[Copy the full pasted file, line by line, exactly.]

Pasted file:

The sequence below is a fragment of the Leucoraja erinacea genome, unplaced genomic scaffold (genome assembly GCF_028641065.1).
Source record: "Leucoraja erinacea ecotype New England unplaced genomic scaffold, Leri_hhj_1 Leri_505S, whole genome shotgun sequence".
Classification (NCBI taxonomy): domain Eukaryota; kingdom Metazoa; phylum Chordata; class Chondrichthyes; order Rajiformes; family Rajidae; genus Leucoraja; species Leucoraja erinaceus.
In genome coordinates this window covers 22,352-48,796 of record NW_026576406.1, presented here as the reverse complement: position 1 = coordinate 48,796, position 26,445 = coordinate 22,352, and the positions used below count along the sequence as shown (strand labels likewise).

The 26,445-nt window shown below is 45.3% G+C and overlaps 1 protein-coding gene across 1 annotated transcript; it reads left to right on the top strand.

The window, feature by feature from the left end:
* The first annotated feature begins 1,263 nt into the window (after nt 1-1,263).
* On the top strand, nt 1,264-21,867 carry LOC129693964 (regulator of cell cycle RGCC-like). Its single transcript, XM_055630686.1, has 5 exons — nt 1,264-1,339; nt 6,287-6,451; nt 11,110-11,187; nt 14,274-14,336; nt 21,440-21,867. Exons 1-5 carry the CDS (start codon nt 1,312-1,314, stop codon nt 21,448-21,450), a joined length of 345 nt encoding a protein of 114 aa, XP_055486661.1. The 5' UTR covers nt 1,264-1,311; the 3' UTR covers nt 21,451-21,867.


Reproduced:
The sequence below is a fragment of the Leucoraja erinacea genome, unplaced genomic scaffold (genome assembly GCF_028641065.1).
Source record: "Leucoraja erinacea ecotype New England unplaced genomic scaffold, Leri_hhj_1 Leri_505S, whole genome shotgun sequence".
Classification (NCBI taxonomy): domain Eukaryota; kingdom Metazoa; phylum Chordata; class Chondrichthyes; order Rajiformes; family Rajidae; genus Leucoraja; species Leucoraja erinaceus.
In genome coordinates this window covers 22,352-48,796 of record NW_026576406.1, presented here as the reverse complement: position 1 = coordinate 48,796, position 26,445 = coordinate 22,352, and the positions used below count along the sequence as shown (strand labels likewise).

The 26,445-nt window shown below is 45.3% G+C and overlaps 1 protein-coding gene across 1 annotated transcript; it reads left to right on the top strand.

The window, feature by feature from the left end:
* The first annotated feature begins 1,263 nt into the window (after nt 1-1,263).
* On the top strand, nt 1,264-21,867 carry LOC129693964 (regulator of cell cycle RGCC-like). Its single transcript, XM_055630686.1, has 5 exons — nt 1,264-1,339; nt 6,287-6,451; nt 11,110-11,187; nt 14,274-14,336; nt 21,440-21,867. Exons 1-5 carry the CDS (start codon nt 1,312-1,314, stop codon nt 21,448-21,450), a joined length of 345 nt encoding a protein of 114 aa, XP_055486661.1. The 5' UTR covers nt 1,264-1,311; the 3' UTR covers nt 21,451-21,867.